Alex Dyson, When It Drops, Hardie Grant Egmont, May 2020, 336 pp., RRP $19.99 (pbk), ISBN 9781760505042
Caleb Clifford is a socially awkward sixteen-year-old, with few friends, but a secret life creating his own songs on his computer. Carelessly, he leaves his computer on and accessible for his annoying younger brother Nat who naturally uploads Caleb’s favourite song to the world, to unexpected resounding success. And to Caleb’s mortification and anger. Why? The song is about the girl Caleb has had an unexpressed crush on for years, and he uses her real name. The immediate success puts Caleb, and all his family, into a spotlight none of them welcomes, coming just twelve months after father Roger’s death from cancer.
Dyson, former award-winning triple j presenter, has great knowledge of music and the stresses imposed on emerging talent. He creates a story full of embarrassing situations such as vomiting on an agent’s shoes, or a radio interview when the presenters appear not to have any understanding of polite social boundaries, or when a teacher finds Caleb in his own daydream which results in an erection. Some of them are cringe-worthy but funny and appropriate to the voice of sixteen-year-old.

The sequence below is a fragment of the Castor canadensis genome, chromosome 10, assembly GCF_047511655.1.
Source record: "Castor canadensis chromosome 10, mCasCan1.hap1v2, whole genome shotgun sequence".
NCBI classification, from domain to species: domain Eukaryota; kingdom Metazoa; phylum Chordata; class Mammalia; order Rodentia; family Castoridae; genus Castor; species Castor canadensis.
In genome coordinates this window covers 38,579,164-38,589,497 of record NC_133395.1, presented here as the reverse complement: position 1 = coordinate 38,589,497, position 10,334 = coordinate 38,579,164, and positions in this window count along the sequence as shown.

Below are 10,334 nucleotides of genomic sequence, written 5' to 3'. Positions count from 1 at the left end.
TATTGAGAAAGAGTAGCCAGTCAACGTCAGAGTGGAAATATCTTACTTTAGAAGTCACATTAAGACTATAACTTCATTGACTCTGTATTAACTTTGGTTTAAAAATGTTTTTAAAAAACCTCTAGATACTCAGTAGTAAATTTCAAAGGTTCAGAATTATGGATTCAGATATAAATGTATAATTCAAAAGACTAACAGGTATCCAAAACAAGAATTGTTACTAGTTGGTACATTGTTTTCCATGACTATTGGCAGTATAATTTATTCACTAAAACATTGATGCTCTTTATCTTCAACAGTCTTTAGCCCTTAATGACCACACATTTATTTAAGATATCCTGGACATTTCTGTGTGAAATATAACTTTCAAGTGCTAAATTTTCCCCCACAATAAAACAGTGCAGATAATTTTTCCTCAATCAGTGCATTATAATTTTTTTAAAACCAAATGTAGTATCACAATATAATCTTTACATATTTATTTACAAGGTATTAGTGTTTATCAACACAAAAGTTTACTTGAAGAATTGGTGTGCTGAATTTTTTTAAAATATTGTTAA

Caleb finally is given the opportunity to present his work at a major music festival, where he shows his understanding of music and the power of silence by stopping his newest song, creating a silence long enough to build tension, and then releasing the audience from the suspense. The musical references throughout are fun and consistent. Even though many of the artists are unknown to me, being from a very different age demographic, they are relevant to a young adult audience. I did enjoy the puns and allusions to the Beatles.
I love this book. It has some flaws, but so do all teenagers, especially boys, navigating their way through the dynamics of changing relationships. Overall, it is an empathetic story of family dynamics, modern music and musicians, and developing and past friendships, all tinged with humiliating and uplifting situations and lots of humour. I am far from my teenage years, and it’s quite some time since my children were teenagers, but it’s a book full of real people and events. Well done Alex Dyson on your first novel.
I can well understand why has been made a 2021 CBCA Notable book for Older Readers. Highly recommended.
Reviewed by Maureen Mann